Is 2020 The Worst Year Ever? | Here’s What Historians Explain
The year 2020 began with a massive terrible bushfire in Australia that literally killed or displaced 300 crore animals. Later we had the COVID-19 pandemic that affected nearly 30 million people and around 10 lakh people in the world lost their lives till date. The world witnessed a tremendous collapse in the economy and reached a peak of people losing their jobs. Various sectors got doomed due to this pandemic. Natural disasters were ongoing in several parts of the world, leading to a higher count of losing lives. For example, India experienced cyclones, earthquakes, flood and even border confrontation all in a straight eight months.
Many people came to a conclusion that 2020 is eventually a cursed year and the worst hit year in the history of our human civilization. But is this a fact or myth? Data Intelligence Unit (DIU) has gone back in time in search of the answer.
Diving Across 536 CE and The Upcoming Years:
To start with, the major problem 536 CE faced was the weather, the weather turned extremely bad when the Earth was covered with dense fog due to the two massive volcanic eruptions which eventually blocked the sun. In the northern hemispheres, the temperature started to drop and began to snow in the summer. Naturally, the food supply chain got collapsed and caused famines across Europe and its neighboring regions.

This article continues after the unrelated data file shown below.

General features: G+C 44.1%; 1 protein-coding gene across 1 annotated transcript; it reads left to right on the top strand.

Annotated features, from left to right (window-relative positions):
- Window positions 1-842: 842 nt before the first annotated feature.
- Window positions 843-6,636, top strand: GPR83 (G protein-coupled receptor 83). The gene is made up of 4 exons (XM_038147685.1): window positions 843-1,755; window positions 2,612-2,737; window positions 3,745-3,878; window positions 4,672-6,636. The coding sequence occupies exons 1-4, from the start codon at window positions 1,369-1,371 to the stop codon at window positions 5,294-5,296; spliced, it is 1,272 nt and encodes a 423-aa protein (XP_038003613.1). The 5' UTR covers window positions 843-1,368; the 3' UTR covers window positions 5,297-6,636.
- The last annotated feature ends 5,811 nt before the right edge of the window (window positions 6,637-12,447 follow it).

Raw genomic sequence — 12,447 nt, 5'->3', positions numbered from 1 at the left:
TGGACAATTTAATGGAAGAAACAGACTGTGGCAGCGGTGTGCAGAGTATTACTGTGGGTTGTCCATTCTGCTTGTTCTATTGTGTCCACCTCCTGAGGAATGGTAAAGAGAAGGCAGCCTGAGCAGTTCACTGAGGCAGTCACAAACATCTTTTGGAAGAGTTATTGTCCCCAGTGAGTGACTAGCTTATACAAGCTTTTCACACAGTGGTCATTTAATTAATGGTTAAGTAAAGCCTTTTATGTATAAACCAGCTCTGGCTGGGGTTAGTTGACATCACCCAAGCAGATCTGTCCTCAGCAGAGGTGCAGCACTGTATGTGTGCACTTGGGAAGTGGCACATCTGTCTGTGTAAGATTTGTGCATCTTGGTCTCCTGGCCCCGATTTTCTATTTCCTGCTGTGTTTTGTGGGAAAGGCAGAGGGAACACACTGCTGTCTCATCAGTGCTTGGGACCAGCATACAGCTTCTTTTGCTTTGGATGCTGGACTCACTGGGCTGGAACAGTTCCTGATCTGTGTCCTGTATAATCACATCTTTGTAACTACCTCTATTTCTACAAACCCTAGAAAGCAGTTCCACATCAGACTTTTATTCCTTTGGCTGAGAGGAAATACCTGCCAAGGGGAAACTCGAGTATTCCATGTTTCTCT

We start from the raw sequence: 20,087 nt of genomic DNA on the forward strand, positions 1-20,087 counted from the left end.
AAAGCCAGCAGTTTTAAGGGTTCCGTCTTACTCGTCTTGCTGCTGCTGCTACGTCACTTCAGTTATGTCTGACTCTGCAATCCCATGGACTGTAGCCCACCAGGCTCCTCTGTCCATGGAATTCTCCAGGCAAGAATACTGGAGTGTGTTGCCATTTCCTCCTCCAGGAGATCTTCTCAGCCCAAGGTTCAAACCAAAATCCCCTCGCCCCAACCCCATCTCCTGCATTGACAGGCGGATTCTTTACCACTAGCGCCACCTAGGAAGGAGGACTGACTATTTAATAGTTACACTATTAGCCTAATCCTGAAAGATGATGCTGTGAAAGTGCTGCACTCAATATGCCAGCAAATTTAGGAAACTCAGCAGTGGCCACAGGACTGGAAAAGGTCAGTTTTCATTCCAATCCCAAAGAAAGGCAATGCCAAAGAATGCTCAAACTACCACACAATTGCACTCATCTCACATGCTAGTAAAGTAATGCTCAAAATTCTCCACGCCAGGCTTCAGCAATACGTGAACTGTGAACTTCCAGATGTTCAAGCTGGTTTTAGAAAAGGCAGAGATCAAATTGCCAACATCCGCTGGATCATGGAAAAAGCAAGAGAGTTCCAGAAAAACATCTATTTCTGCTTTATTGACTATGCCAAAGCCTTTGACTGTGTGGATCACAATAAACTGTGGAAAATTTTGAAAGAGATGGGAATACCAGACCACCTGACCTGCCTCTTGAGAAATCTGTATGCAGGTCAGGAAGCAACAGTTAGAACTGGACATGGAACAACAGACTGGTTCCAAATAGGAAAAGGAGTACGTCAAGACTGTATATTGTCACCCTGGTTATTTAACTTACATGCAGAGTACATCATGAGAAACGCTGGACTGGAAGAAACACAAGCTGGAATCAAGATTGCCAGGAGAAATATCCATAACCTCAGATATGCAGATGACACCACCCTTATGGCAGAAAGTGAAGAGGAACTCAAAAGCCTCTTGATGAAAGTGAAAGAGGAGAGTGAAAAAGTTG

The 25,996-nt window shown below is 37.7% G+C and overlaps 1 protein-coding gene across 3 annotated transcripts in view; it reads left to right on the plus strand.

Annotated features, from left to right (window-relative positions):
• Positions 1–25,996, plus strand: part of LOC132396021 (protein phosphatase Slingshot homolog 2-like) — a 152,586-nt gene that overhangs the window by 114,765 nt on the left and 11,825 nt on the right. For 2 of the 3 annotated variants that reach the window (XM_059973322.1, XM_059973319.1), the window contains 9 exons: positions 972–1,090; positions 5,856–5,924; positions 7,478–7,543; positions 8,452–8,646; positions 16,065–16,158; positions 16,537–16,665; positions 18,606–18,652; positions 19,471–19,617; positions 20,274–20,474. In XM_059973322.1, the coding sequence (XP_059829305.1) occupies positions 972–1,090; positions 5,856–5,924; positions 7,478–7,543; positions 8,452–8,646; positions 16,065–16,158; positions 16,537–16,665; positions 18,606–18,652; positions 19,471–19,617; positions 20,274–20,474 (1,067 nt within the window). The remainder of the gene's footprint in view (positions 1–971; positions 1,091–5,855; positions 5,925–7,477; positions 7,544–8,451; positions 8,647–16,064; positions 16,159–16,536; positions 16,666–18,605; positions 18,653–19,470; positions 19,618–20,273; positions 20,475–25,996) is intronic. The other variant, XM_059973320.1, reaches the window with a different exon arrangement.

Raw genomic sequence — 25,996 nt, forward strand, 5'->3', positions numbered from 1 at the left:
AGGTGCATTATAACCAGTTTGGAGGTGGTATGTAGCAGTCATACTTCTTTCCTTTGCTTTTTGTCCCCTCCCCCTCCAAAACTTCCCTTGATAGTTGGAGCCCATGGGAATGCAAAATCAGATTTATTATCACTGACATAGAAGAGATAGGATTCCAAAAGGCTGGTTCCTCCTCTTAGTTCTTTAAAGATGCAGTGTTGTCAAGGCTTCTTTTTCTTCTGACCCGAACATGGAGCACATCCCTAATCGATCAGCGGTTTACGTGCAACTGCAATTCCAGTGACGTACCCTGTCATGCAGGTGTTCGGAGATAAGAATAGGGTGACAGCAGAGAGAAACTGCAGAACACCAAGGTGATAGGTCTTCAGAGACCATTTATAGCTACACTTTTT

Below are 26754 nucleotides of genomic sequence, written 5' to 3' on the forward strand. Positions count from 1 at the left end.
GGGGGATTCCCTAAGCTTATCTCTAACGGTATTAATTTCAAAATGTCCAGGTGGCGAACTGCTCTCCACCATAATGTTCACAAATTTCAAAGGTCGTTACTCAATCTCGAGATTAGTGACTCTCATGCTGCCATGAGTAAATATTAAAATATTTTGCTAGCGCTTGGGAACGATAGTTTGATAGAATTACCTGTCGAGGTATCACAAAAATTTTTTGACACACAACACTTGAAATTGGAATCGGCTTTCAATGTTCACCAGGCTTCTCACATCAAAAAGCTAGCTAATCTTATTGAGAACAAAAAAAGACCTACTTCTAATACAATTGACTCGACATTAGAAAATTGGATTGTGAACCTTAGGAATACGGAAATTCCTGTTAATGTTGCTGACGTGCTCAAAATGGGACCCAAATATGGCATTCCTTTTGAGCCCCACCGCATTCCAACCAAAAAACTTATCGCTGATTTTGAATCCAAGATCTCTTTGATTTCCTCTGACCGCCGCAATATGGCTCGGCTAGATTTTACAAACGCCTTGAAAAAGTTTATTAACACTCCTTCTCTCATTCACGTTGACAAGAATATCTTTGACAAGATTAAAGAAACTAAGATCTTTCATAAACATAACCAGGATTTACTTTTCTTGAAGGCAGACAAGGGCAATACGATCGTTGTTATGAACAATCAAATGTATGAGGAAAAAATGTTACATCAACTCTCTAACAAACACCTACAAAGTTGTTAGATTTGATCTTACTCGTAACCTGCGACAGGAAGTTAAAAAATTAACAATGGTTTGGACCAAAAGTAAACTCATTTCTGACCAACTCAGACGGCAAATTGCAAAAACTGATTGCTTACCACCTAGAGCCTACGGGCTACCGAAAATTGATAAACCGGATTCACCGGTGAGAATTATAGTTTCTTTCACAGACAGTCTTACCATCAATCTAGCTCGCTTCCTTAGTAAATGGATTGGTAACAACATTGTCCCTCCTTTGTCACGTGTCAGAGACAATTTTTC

“The year 536 was bad for food production and much else probably globally, but at least in the northern hemisphere. Even more important may have been the as yet ill-understood links with subsequent volcanism over the following years, the triggering of the Late Antique Little Ice Age in 536 and most important, the outbreak of the justinianic Pandemic of the bubonic plague, beginning 541 in Egypt.” Says Michael McCormick, Francis Goelet Professor of Medieval History at Harvard University.
McCormick in his speech mentioned that after the 536 CE was over, people began to relax for a while, but unfortunately the plague hit Europe around 541 CE which broke the heart of the Byzantine Empire. During those dark and hard days making their way to the medieval period the fingers were pointing towards China and the orient blaming them entirely for sending Europe the plague.
The plague hung consistently for around some 200 hundred years precisely in the Mediterranean region which naturally made the early Europeans upset. By the time it was around 750 CE it ate around 100 million people’s lives. When things were good for a certain period the black days returned to the West. In between 1347 and 1352, a bubonic plague setting its origin in Central Asia came along Mongol travelers and traders and made its journey to Europe. And again, the plague took place in the East. For almost 600 years then there were smaller epidemics in some places in the West, the World didn’t undergo a pandemic until the Flu hit during the early 20th century.
The Spanish Flu Pandemic: